Imagine you are driving home from work when another driver runs a red light and slams into you. Clearly, that individual broke the law and caused the accident, and they (or their insurance company) are liable for your costs. But now imagine that the person who ran the red light was driving a delivery truck and rushing to make deliveries. Who is responsible: the worker, or the delivery company?
The answer under United States law is that the employer is liable for any wrongful acts by their employees—if the wrongful act was committed during the course of carrying out their job. This legal rule is known as respondeat superior. It is an important cornerstone of our legal system that protects both accident victims and workers:
- Workers do not shoulder the blame for actions taken as part of their job
- Victims have the right to seek a financial recovery from the employer, who typically has more assets and/or insurance than their employee does
Respondeat superior is essentialy to many types of personal injury cases.
How does respondeat superior work?
Respondeat superior is basically a protective measure. If there was no rule like this, employers would be able to shrug and say they didn’t know their employees were acting in a reckless manner. But because employers can be held responsible, they have an incentive to make sure their employees follow safety rules and use common sense. They also have a reason to carry insurance policies to cover personal injury claims.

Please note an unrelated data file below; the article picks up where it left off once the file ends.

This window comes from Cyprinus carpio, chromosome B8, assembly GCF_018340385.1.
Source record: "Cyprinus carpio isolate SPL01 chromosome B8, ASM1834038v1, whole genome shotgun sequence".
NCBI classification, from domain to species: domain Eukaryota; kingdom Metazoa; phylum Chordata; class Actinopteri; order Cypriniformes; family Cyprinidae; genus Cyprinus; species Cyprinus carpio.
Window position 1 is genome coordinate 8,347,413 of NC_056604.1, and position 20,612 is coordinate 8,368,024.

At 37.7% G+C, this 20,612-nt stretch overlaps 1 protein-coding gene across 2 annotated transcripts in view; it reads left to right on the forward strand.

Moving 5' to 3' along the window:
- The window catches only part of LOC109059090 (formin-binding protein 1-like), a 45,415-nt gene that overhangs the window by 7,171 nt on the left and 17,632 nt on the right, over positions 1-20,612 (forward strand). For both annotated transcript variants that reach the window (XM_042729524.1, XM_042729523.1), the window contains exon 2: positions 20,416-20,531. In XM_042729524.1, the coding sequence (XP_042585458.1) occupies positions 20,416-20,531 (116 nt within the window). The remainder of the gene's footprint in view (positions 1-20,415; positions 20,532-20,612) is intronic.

But respondeat superior has limits. It only applies when the employee is at work or carrying out work duties. In the example above, the delivery company is responsible because their driver was actually in one of their trucks making deliveries. If it was a pizza delivery person who was driving their own car off the clock, respondeat superior would not apply. The claim would be entirely between the two drivers, not the employer.
What kinds of personal injury cases usually involve respondeat superior?
We see respondeat superior come up in many types of cases, but the most common are:
- Car accidents where one party was driving a company vehicle or driving for work purposes
- Taxicab accidents because the taxi driver always represents the company they work for
- Slip and fall accidents where a store employee failed to clean up a spill or repair something dangerous
- Nursing home abuse or neglect cases, because the nursing home is always responsible for the actions of its staff
Is respondeat superior good or bad for my Georgia personal injury case?
In most cases it’s good for your case. Employees may not earn much money or have the assets needed to pay for your injuries. Because the employer is responsible, you are much more likely to be able to recover the money you need, typically from an insurance policy.
Have you been injured? John Foy & Associates offers a free consultation with some of the most experienced and respected personal injury lawyers in Georgia. Fill out the form to your right or call us at 404-400-4000 to get your FREE consultation today.